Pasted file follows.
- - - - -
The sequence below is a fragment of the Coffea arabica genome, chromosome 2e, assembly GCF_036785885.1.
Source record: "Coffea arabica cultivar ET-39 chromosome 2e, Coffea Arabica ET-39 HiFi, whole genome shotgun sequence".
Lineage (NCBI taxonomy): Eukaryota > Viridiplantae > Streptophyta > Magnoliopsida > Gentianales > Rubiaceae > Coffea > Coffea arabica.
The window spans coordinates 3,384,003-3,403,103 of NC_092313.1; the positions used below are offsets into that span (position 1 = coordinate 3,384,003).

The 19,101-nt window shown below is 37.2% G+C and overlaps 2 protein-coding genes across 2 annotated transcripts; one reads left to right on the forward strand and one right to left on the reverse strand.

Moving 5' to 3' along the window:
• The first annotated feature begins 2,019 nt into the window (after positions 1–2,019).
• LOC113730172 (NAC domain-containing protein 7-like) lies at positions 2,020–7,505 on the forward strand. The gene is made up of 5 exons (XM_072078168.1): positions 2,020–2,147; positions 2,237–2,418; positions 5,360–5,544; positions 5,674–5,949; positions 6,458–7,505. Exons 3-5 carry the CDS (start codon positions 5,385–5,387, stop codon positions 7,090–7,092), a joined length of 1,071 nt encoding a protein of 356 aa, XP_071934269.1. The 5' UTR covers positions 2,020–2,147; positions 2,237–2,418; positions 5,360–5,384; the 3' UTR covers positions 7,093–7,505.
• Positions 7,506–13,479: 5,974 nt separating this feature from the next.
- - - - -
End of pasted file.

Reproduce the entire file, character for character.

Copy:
The sequence below is a fragment of the Coffea arabica genome, chromosome 2e, assembly GCF_036785885.1.
Source record: "Coffea arabica cultivar ET-39 chromosome 2e, Coffea Arabica ET-39 HiFi, whole genome shotgun sequence".
Lineage (NCBI taxonomy): Eukaryota > Viridiplantae > Streptophyta > Magnoliopsida > Gentianales > Rubiaceae > Coffea > Coffea arabica.
The window spans coordinates 3,384,003-3,403,103 of NC_092313.1; the positions used below are offsets into that span (position 1 = coordinate 3,384,003).

The 19,101-nt window shown below is 37.2% G+C and overlaps 2 protein-coding genes across 2 annotated transcripts; one reads left to right on the forward strand and one right to left on the reverse strand.

Moving 5' to 3' along the window:
• The first annotated feature begins 2,019 nt into the window (after positions 1–2,019).
• LOC113730172 (NAC domain-containing protein 7-like) lies at positions 2,020–7,505 on the forward strand. The gene is made up of 5 exons (XM_072078168.1): positions 2,020–2,147; positions 2,237–2,418; positions 5,360–5,544; positions 5,674–5,949; positions 6,458–7,505. Exons 3-5 carry the CDS (start codon positions 5,385–5,387, stop codon positions 7,090–7,092), a joined length of 1,071 nt encoding a protein of 356 aa, XP_071934269.1. The 5' UTR covers positions 2,020–2,147; positions 2,237–2,418; positions 5,360–5,384; the 3' UTR covers positions 7,093–7,505.
• Positions 7,506–13,479: 5,974 nt separating this feature from the next.